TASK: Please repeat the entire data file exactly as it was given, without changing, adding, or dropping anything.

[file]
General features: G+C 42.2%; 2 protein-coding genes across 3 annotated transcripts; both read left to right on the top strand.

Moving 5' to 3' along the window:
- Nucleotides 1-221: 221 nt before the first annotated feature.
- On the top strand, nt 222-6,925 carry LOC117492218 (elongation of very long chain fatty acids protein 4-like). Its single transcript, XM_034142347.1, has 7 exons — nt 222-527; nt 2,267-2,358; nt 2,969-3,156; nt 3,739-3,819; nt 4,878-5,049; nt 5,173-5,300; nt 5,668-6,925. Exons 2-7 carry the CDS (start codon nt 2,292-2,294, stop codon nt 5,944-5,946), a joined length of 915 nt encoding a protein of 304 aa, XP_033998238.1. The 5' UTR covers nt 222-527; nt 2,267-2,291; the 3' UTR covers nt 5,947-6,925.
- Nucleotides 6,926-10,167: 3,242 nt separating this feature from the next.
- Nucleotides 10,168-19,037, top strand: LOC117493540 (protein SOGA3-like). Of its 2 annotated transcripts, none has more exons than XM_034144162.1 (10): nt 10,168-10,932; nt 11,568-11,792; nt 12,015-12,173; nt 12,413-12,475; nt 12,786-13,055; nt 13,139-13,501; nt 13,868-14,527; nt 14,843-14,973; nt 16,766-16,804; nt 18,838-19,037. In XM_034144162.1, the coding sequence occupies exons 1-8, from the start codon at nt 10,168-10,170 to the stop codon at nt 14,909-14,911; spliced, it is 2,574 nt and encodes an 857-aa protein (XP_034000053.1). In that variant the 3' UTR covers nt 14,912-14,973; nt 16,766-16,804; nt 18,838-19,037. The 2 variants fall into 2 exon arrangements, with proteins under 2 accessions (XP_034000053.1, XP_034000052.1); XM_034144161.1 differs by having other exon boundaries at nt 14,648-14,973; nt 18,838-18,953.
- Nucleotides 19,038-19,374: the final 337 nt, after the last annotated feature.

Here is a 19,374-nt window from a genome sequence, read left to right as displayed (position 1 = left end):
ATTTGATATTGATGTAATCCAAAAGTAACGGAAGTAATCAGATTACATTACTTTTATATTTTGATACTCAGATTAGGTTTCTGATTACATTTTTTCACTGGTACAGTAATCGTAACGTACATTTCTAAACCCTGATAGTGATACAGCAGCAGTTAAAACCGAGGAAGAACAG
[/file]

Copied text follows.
General features: G+C 42.2%; 2 protein-coding genes across 3 annotated transcripts; both read left to right on the top strand.

Moving 5' to 3' along the window:
- Nucleotides 1-221: 221 nt before the first annotated feature.
- On the top strand, nt 222-6,925 carry LOC117492218 (elongation of very long chain fatty acids protein 4-like). Its single transcript, XM_034142347.1, has 7 exons — nt 222-527; nt 2,267-2,358; nt 2,969-3,156; nt 3,739-3,819; nt 4,878-5,049; nt 5,173-5,300; nt 5,668-6,925. Exons 2-7 carry the CDS (start codon nt 2,292-2,294, stop codon nt 5,944-5,946), a joined length of 915 nt encoding a protein of 304 aa, XP_033998238.1. The 5' UTR covers nt 222-527; nt 2,267-2,291; the 3' UTR covers nt 5,947-6,925.
- Nucleotides 6,926-10,167: 3,242 nt separating this feature from the next.
- Nucleotides 10,168-19,037, top strand: LOC117493540 (protein SOGA3-like). Of its 2 annotated transcripts, none has more exons than XM_034144162.1 (10): nt 10,168-10,932; nt 11,568-11,792; nt 12,015-12,173; nt 12,413-12,475; nt 12,786-13,055; nt 13,139-13,501; nt 13,868-14,527; nt 14,843-14,973; nt 16,766-16,804; nt 18,838-19,037. In XM_034144162.1, the coding sequence occupies exons 1-8, from the start codon at nt 10,168-10,170 to the stop codon at nt 14,909-14,911; spliced, it is 2,574 nt and encodes an 857-aa protein (XP_034000053.1). In that variant the 3' UTR covers nt 14,912-14,973; nt 16,766-16,804; nt 18,838-19,037. The 2 variants fall into 2 exon arrangements, with proteins under 2 accessions (XP_034000053.1, XP_034000052.1); XM_034144161.1 differs by having other exon boundaries at nt 14,648-14,973; nt 18,838-18,953.
- Nucleotides 19,038-19,374: the final 337 nt, after the last annotated feature.

Here is a 19,374-nt window from a genome sequence, read left to right as displayed (position 1 = left end):
ATTTGATATTGATGTAATCCAAAAGTAACGGAAGTAATCAGATTACATTACTTTTATATTTTGATACTCAGATTAGGTTTCTGATTACATTTTTTCACTGGTACAGTAATCGTAACGTACATTTCTAAACCCTGATAGTGATACAGCAGCAGTTAAAACCGAGGAAGAACAG